These are what we call the 'YMMV items.' Things that some people find in this work. We call them 'your mileage might vary' because not everyone sees these things in the same way. This starts discussions in the trope lists, a thing we don't want. Please use the discussion page if you'd like to discuss any of these items.
Broken Base: Ace Attorney's fanbase has become steadily more broken pretty much since Apollo Justice was announced. Popular topics of "discussion" include whether or not ditching Phoenix as the main character was a good idea, whether the development of certain characters (Phoenix, Emma, Pearl) was good or bad, whether the series should shift away from Apollo and back to Phoenix or continue with Apollo's story, and whether the series going digital-exclusive is a good or bad thing.
Critical Research Failure: Three words: statute of limitations. It's used as a major plot point in several instances and always incorrectly. Even if you assume Like Reality Unless Noted, there's the fact that cases 1-4 and 1-5 drop the statute of limitations from 15 years to 2. And then change the rules of evidence. It's a pretty glaring error given that the statute of limitations is used to galvanize a character who is also an attorney and should know that it's not the statute that's the problem.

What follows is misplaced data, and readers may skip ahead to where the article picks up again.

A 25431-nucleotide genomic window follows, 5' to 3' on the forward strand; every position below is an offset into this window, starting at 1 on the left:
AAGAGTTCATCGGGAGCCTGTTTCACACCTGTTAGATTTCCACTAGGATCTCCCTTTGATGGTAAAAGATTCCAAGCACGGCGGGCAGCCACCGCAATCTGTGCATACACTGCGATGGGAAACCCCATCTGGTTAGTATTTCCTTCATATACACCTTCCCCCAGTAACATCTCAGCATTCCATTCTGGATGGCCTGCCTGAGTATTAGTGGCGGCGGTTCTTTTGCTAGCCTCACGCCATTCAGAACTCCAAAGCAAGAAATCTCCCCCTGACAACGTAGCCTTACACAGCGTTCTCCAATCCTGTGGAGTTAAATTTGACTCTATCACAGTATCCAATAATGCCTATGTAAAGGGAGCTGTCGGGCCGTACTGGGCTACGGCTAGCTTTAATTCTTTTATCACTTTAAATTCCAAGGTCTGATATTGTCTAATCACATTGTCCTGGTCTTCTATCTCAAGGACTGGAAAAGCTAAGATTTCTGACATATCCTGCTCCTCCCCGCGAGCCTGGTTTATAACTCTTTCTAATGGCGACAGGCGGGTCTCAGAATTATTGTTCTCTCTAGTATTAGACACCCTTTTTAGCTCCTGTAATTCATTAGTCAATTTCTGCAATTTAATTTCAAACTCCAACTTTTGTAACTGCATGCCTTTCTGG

In Case 1-4, the statute of limitations has no bearing on DL-6, as Yogi was put on trial and found not guilty by reason of temporary insanity. The case is not "unsolved," but an instance of "I don't believe the resolution," which is an entirely different problem. In order to establish that someone else killed Gregory Edgeworth, Yogi's conviction would have to be vacated and a new defendant put on trial.